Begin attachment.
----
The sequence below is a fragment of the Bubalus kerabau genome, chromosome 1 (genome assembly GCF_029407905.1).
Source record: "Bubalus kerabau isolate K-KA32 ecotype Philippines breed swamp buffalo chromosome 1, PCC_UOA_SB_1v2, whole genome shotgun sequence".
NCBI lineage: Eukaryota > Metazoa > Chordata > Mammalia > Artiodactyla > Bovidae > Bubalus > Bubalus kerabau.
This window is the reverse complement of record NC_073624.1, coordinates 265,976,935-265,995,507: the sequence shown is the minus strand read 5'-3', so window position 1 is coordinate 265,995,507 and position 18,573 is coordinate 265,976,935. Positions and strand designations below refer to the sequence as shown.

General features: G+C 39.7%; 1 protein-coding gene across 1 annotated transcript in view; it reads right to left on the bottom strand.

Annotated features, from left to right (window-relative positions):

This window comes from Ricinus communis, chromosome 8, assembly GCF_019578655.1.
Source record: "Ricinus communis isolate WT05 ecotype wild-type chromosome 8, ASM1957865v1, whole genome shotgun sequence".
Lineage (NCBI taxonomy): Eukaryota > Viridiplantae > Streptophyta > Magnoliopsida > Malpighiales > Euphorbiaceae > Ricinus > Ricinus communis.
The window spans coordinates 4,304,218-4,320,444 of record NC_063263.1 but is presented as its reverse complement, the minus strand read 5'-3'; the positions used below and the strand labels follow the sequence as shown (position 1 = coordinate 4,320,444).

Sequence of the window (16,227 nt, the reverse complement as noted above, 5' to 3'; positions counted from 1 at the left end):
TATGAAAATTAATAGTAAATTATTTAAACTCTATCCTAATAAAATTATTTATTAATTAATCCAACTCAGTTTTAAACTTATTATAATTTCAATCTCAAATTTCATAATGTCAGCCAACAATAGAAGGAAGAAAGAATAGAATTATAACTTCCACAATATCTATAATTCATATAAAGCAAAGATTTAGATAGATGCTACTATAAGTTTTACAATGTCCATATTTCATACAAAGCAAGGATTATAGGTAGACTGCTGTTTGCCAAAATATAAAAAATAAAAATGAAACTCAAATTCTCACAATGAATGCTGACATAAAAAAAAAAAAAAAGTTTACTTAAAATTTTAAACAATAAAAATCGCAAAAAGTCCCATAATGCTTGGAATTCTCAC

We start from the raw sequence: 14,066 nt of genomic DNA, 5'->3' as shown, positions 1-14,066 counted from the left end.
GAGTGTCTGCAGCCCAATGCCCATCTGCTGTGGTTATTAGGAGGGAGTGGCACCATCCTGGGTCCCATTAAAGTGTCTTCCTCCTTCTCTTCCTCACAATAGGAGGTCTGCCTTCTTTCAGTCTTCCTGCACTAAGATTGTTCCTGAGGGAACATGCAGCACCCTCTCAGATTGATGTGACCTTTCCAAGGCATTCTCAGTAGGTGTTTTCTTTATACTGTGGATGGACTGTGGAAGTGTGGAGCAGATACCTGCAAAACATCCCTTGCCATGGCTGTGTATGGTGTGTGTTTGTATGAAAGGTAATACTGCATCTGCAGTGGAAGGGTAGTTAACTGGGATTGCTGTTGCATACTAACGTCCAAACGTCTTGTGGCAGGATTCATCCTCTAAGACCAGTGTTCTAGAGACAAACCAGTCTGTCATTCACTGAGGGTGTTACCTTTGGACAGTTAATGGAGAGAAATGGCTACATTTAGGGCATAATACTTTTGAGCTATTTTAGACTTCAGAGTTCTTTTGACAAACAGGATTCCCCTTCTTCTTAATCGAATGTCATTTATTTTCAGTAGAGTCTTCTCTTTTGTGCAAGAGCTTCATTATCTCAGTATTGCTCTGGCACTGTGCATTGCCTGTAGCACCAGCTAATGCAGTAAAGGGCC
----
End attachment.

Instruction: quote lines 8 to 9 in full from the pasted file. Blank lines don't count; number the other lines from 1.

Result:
Source record: "Ricinus communis isolate WT05 ecotype wild-type chromosome 8, ASM1957865v1, whole genome shotgun sequence".
Lineage (NCBI taxonomy): Eukaryota > Viridiplantae > Streptophyta > Magnoliopsida > Malpighiales > Euphorbiaceae > Ricinus > Ricinus communis.